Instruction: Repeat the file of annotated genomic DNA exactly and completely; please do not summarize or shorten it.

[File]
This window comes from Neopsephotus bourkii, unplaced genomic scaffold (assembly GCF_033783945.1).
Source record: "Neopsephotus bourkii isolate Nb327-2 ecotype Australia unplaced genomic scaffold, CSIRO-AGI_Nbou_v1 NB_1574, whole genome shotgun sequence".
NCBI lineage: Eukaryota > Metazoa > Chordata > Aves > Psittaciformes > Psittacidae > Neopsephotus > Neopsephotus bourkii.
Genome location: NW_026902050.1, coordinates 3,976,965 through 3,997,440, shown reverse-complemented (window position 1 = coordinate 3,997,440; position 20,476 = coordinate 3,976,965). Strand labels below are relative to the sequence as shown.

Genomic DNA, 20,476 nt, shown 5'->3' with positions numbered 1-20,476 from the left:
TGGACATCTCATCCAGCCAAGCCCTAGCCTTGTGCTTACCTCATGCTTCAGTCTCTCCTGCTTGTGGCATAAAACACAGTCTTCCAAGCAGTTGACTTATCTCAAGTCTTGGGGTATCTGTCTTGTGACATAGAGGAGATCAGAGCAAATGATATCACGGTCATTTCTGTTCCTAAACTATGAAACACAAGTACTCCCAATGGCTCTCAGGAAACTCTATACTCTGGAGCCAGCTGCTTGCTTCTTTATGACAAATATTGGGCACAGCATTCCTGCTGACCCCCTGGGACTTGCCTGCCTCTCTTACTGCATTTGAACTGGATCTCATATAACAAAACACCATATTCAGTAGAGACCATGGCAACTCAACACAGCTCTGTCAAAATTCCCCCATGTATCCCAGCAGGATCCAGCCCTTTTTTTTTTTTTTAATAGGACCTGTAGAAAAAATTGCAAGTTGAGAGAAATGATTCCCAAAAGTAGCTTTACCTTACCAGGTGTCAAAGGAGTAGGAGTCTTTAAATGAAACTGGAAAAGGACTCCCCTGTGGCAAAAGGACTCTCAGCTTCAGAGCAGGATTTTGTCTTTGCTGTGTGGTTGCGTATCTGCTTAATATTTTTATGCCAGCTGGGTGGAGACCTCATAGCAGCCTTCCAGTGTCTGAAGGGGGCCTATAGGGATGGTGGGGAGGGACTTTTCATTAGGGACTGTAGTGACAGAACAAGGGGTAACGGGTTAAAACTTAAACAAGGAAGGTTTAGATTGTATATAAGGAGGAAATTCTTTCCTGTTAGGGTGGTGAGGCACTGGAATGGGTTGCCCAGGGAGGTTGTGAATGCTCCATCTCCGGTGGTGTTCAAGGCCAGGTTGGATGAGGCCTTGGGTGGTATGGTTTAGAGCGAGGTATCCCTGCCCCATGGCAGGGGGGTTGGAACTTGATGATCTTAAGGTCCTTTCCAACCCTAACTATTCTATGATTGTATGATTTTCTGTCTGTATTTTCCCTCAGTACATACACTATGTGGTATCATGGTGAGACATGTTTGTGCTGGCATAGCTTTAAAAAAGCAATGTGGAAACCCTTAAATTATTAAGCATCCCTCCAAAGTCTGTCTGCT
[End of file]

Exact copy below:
This window comes from Neopsephotus bourkii, unplaced genomic scaffold (assembly GCF_033783945.1).
Source record: "Neopsephotus bourkii isolate Nb327-2 ecotype Australia unplaced genomic scaffold, CSIRO-AGI_Nbou_v1 NB_1574, whole genome shotgun sequence".
NCBI lineage: Eukaryota > Metazoa > Chordata > Aves > Psittaciformes > Psittacidae > Neopsephotus > Neopsephotus bourkii.
Genome location: NW_026902050.1, coordinates 3,976,965 through 3,997,440, shown reverse-complemented (window position 1 = coordinate 3,997,440; position 20,476 = coordinate 3,976,965). Strand labels below are relative to the sequence as shown.

Genomic DNA, 20,476 nt, shown 5'->3' with positions numbered 1-20,476 from the left:
TGGACATCTCATCCAGCCAAGCCCTAGCCTTGTGCTTACCTCATGCTTCAGTCTCTCCTGCTTGTGGCATAAAACACAGTCTTCCAAGCAGTTGACTTATCTCAAGTCTTGGGGTATCTGTCTTGTGACATAGAGGAGATCAGAGCAAATGATATCACGGTCATTTCTGTTCCTAAACTATGAAACACAAGTACTCCCAATGGCTCTCAGGAAACTCTATACTCTGGAGCCAGCTGCTTGCTTCTTTATGACAAATATTGGGCACAGCATTCCTGCTGACCCCCTGGGACTTGCCTGCCTCTCTTACTGCATTTGAACTGGATCTCATATAACAAAACACCATATTCAGTAGAGACCATGGCAACTCAACACAGCTCTGTCAAAATTCCCCCATGTATCCCAGCAGGATCCAGCCCTTTTTTTTTTTTTTAATAGGACCTGTAGAAAAAATTGCAAGTTGAGAGAAATGATTCCCAAAAGTAGCTTTACCTTACCAGGTGTCAAAGGAGTAGGAGTCTTTAAATGAAACTGGAAAAGGACTCCCCTGTGGCAAAAGGACTCTCAGCTTCAGAGCAGGATTTTGTCTTTGCTGTGTGGTTGCGTATCTGCTTAATATTTTTATGCCAGCTGGGTGGAGACCTCATAGCAGCCTTCCAGTGTCTGAAGGGGGCCTATAGGGATGGTGGGGAGGGACTTTTCATTAGGGACTGTAGTGACAGAACAAGGGGTAACGGGTTAAAACTTAAACAAGGAAGGTTTAGATTGTATATAAGGAGGAAATTCTTTCCTGTTAGGGTGGTGAGGCACTGGAATGGGTTGCCCAGGGAGGTTGTGAATGCTCCATCTCCGGTGGTGTTCAAGGCCAGGTTGGATGAGGCCTTGGGTGGTATGGTTTAGAGCGAGGTATCCCTGCCCCATGGCAGGGGGGTTGGAACTTGATGATCTTAAGGTCCTTTCCAACCCTAACTATTCTATGATTGTATGATTTTCTGTCTGTATTTTCCCTCAGTACATACACTATGTGGTATCATGGTGAGACATGTTTGTGCTGGCATAGCTTTAAAAAAGCAATGTGGAAACCCTTAAATTATTAAGCATCCCTCCAAAGTCTGTCTGCT